I love a good homemade Italian tomato sauce. In the summer when tomatoes are at their peak I love to make my favorite no-cook tomato basil sauce. In the winter when tomatoes aren’t so good, I’ll make a big batch of this Basic Marinara Sauce that can be used in lots of different recipes. There’s just something so satisfying to me about making a pot of homemade marinara instead of opening up a jar!
This recipe is from Giada’s cookbook, Everyday Italian, and it’s a great sauce that is used as a base for many dishes. I changed her recipe ever so slightly to my liking. I’ve used it as is over spaghetti, I’ve added meatballs, used it in lasagna, etc. You get the idea. It’s a delicious, basic tomato sauce and can be customized to compliment the dish you’re making with it.
Giada uses canned crushed tomatoes in her recipe. I seem to usually have whole tomatoes on hand so that’s what I typically use, but it doesn’t matter, use what you have. I think the key in this recipe is to taste the sauce as it simmers and add a little sugar if you think its a bit too acidic for you. I also like to add dried basil to this recipe since I pretty much use basil in all my Italian cooking and if I don’t add it in this recipe, I usually add it to whatever dish I’m making with this recipe.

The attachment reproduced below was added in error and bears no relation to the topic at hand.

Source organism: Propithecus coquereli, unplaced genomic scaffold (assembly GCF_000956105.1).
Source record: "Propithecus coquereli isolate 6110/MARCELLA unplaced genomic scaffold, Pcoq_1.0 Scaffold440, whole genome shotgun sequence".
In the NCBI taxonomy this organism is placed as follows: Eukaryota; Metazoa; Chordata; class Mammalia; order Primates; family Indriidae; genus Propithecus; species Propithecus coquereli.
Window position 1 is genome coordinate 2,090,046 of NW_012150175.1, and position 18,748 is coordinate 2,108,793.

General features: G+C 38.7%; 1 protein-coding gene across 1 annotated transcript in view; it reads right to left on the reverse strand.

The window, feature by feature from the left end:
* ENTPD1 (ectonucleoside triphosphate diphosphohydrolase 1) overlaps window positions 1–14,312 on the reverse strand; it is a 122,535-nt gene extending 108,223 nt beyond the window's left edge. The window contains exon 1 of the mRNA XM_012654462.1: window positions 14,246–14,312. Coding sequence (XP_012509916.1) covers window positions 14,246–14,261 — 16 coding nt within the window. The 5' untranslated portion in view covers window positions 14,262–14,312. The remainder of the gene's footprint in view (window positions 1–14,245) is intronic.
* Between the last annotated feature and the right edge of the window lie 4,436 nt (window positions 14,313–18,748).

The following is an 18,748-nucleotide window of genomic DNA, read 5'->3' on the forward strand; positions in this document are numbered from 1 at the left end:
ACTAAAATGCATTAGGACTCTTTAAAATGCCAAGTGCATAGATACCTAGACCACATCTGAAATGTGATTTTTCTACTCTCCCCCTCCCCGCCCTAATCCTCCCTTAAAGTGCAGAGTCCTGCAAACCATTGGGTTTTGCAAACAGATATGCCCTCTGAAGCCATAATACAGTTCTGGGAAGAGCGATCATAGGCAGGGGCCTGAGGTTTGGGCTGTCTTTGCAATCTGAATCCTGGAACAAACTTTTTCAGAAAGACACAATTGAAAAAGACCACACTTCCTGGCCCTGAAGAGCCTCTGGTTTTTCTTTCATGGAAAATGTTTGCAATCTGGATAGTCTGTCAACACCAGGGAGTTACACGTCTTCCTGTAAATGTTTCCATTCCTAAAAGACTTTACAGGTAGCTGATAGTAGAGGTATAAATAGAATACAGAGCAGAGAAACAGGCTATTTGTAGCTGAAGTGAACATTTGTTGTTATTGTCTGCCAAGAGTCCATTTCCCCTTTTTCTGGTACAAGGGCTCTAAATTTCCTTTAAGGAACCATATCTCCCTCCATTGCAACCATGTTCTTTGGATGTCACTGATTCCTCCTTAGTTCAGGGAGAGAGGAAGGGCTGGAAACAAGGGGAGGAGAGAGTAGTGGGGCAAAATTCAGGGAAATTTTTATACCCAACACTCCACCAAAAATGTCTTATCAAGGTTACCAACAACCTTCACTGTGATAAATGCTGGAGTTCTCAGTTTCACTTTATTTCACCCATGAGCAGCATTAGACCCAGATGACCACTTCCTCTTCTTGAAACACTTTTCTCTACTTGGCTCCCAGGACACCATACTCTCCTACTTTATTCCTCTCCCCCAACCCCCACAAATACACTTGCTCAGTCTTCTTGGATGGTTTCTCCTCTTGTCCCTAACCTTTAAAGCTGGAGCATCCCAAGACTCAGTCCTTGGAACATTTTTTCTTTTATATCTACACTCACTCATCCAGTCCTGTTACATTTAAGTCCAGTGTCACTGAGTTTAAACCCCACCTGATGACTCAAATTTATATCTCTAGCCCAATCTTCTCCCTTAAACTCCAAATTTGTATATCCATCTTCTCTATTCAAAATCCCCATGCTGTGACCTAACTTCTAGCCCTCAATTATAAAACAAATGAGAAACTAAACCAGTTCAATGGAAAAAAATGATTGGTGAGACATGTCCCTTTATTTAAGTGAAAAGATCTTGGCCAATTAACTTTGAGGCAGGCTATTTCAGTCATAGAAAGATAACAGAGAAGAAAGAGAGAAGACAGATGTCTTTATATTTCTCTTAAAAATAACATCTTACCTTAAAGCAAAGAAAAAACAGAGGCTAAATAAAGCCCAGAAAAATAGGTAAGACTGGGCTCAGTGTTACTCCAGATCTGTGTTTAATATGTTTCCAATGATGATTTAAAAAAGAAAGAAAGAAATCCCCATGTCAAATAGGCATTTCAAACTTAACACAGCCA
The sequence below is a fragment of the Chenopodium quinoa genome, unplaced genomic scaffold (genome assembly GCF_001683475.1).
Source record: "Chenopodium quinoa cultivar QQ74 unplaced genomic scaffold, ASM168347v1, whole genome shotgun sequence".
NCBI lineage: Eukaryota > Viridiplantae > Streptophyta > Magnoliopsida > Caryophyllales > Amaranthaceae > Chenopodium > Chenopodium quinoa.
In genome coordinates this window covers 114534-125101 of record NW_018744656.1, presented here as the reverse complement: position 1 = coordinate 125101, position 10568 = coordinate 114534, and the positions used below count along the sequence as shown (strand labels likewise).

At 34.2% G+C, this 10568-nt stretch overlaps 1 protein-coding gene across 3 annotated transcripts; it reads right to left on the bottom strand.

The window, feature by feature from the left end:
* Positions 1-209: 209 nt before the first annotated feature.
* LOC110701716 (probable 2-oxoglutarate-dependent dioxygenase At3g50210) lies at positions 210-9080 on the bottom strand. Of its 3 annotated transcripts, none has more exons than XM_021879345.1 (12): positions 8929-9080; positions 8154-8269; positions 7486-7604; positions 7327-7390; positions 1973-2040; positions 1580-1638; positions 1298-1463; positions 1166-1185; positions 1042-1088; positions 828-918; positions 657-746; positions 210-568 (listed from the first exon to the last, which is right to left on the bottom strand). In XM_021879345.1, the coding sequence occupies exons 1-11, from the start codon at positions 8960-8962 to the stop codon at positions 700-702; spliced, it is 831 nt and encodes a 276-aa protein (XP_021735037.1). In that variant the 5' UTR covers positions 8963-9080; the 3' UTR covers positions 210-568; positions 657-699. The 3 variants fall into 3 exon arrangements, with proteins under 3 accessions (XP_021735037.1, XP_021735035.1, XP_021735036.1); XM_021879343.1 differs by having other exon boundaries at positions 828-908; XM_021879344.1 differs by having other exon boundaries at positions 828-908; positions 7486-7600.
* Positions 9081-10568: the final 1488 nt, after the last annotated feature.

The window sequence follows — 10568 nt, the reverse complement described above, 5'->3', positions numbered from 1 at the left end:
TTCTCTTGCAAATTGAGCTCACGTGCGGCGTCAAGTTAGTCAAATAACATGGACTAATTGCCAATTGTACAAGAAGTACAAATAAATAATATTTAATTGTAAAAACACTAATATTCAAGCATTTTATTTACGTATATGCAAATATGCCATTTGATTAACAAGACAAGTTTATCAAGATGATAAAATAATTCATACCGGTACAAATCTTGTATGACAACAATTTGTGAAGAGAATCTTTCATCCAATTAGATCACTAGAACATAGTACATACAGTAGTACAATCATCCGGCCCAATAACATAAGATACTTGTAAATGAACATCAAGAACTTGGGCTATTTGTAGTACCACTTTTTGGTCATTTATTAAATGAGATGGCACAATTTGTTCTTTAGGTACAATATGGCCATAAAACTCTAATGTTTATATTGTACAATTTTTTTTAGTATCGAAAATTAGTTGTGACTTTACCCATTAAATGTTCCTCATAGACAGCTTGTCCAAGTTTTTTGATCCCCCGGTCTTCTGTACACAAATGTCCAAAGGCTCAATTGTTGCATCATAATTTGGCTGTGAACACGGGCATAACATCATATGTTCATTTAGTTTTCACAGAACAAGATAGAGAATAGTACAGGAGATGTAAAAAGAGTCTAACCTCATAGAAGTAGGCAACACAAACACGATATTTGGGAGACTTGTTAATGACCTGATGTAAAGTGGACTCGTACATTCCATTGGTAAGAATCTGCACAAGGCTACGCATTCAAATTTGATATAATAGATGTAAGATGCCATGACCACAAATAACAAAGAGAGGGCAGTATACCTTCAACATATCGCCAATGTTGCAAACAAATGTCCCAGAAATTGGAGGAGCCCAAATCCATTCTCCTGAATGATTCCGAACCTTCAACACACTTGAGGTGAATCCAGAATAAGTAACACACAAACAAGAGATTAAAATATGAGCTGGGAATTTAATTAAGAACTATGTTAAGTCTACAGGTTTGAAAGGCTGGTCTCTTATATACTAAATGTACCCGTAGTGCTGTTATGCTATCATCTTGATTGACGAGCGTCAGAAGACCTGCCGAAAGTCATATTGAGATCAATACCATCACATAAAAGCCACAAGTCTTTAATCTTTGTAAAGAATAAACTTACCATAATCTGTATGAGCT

Once the sauce is cooked and cooled, I like to freeze it in one cup portions. That way, when I’m ready to make something with it, I just pull out as many cups as needed to defrost and I’m good to go.Print
Basic Marinara Sauce
Adapted from Giada de Laurentiis, Everyday Italian
- 1/2 C extra virgin olive oil
- 2 onions, finely chopped
- 3 garlic cloves, finely chopped
- 2 celery stalks, finely chopped
- 2 carrots, peeled and finely chopped
- 1/2 tsp. salt
- 1/2 tsp. pepper
- 2 32oz. cans whole tomatoes (or crushed tomatoes)
- 2 bay leaves
- 1 tsp. dried basil
- sugar, to taste, if you think it’s needed, start with a tsp. and add accordingly.
- In large pot, heat oil, add onions and garlic and sauté until onions are translucent, about 10 minutes. Add celery, carrots, salt and pepper. Saute until vegetables are tender, about another 10 minutes. Add tomatoes (if you’re using whole tomatoes, crush them first), bay leaves, and dried basil.
- Simmer uncovered, 30 minutes. Taste and if you think it needs some sugar, add a little bit to your liking. Simmer an additional 30 minutes.
- Season with more salt and pepper to taste, if needed.
I like to use whole tomatoes and crush them because I like to leave them a little chunkier than the crushed tomatoes texture. Either canned crushed or whole tomatoes works well.